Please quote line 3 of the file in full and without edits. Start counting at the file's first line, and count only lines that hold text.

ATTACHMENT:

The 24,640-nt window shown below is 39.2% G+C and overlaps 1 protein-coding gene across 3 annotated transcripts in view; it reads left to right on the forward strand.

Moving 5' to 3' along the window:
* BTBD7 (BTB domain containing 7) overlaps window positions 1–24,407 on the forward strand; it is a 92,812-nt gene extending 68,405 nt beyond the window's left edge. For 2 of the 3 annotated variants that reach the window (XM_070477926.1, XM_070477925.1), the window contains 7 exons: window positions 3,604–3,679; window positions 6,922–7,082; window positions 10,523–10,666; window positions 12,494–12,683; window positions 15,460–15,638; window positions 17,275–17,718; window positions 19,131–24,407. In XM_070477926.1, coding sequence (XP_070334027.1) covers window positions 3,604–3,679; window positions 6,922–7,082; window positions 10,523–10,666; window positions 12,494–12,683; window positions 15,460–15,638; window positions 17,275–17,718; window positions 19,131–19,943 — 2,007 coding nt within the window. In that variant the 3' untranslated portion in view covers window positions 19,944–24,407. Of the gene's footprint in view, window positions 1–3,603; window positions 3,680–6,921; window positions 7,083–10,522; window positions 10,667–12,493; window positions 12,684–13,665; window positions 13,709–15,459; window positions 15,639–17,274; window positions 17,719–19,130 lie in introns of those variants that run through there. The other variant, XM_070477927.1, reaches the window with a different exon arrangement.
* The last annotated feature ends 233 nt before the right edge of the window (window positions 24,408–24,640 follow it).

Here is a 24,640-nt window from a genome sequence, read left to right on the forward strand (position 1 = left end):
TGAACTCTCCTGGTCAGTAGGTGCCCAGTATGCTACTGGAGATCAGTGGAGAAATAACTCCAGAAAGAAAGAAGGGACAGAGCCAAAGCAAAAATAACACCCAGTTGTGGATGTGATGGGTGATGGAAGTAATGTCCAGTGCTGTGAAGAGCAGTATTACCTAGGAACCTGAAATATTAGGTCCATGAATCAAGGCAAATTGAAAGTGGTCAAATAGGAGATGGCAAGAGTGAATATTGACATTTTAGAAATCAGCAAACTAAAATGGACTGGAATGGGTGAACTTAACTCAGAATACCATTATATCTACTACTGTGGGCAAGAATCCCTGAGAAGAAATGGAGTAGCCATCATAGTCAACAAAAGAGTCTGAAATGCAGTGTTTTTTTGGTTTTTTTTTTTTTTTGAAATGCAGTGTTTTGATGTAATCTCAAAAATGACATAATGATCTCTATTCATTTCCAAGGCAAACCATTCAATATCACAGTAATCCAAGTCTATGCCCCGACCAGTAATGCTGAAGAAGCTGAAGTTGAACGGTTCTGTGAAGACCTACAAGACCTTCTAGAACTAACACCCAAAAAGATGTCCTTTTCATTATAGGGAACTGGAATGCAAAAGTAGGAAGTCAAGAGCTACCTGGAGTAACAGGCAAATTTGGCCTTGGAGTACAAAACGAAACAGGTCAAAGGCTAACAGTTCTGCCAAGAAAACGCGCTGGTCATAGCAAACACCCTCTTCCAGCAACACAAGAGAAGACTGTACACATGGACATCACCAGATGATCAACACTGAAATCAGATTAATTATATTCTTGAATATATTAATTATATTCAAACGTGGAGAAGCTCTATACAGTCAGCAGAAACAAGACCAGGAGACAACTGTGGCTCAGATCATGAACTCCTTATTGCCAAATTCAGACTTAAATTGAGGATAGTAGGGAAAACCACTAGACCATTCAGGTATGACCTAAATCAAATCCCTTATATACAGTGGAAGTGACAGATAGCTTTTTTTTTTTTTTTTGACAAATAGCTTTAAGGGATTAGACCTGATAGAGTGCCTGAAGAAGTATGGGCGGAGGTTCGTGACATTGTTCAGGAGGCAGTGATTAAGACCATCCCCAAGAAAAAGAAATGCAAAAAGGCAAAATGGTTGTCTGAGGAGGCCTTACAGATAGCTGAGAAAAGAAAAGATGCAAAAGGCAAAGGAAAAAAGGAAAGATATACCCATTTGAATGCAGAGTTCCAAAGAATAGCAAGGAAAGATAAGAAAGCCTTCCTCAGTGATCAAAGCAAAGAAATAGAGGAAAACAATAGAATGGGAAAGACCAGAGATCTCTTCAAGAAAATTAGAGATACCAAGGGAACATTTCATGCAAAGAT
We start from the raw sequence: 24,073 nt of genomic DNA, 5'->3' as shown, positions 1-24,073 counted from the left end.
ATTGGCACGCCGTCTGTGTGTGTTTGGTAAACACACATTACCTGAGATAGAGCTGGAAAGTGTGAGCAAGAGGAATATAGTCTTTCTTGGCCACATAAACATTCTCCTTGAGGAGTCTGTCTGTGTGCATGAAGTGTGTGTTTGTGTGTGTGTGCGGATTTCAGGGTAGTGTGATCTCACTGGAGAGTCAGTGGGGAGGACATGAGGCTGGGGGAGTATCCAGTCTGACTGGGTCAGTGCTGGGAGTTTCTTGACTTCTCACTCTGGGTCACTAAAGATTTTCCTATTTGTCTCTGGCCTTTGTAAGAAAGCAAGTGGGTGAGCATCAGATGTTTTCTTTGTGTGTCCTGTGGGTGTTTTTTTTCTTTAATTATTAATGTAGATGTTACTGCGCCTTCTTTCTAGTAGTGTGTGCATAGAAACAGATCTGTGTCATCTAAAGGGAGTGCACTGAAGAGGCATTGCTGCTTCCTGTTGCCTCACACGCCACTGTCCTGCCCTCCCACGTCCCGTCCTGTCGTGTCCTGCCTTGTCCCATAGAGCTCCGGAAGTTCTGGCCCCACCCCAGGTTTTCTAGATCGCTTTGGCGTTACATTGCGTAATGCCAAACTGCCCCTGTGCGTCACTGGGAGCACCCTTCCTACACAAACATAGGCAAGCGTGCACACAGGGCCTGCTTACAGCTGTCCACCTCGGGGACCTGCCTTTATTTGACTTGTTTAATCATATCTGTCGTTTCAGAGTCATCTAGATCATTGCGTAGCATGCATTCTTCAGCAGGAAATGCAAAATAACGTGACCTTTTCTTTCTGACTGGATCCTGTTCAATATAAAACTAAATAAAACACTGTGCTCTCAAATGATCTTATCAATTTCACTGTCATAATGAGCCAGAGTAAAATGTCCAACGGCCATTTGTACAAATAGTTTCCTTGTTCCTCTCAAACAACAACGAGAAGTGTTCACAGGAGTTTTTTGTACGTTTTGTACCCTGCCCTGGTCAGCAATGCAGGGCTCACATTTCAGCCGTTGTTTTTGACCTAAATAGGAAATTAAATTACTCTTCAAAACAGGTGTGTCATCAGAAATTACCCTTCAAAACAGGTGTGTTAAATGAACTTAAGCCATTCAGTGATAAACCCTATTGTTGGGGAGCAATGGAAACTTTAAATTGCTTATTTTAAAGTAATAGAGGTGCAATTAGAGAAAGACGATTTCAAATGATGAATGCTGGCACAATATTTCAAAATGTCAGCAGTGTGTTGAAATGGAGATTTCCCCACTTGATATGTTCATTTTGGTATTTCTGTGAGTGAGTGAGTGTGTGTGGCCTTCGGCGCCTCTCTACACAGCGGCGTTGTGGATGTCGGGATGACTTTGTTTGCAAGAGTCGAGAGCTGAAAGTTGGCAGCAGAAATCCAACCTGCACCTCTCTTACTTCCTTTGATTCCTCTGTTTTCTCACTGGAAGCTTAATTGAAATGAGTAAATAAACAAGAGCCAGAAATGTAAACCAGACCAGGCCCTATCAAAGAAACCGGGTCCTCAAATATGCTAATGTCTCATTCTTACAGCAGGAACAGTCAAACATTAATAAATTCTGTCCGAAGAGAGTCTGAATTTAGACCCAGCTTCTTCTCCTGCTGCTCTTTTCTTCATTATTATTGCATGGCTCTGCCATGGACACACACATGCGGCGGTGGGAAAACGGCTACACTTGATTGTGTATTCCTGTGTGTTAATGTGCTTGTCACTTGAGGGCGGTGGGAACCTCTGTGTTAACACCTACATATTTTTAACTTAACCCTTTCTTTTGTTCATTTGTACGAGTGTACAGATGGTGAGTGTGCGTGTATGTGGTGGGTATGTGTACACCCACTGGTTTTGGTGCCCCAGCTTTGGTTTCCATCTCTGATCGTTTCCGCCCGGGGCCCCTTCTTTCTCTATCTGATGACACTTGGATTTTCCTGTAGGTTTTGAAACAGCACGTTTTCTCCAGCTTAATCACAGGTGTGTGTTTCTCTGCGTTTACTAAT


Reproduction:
* BTBD7 (BTB domain containing 7) overlaps window positions 1–24,407 on the forward strand; it is a 92,812-nt gene extending 68,405 nt beyond the window's left edge. For 2 of the 3 annotated variants that reach the window (XM_070477926.1, XM_070477925.1), the window contains 7 exons: window positions 3,604–3,679; window positions 6,922–7,082; window positions 10,523–10,666; window positions 12,494–12,683; window positions 15,460–15,638; window positions 17,275–17,718; window positions 19,131–24,407. In XM_070477926.1, coding sequence (XP_070334027.1) covers window positions 3,604–3,679; window positions 6,922–7,082; window positions 10,523–10,666; window positions 12,494–12,683; window positions 15,460–15,638; window positions 17,275–17,718; window positions 19,131–19,943 — 2,007 coding nt within the window. In that variant the 3' untranslated portion in view covers window positions 19,944–24,407. Of the gene's footprint in view, window positions 1–3,603; window positions 3,680–6,921; window positions 7,083–10,522; window positions 10,667–12,493; window positions 12,684–13,665; window positions 13,709–15,459; window positions 15,639–17,274; window positions 17,719–19,130 lie in introns of those variants that run through there. The other variant, XM_070477927.1, reaches the window with a different exon arrangement.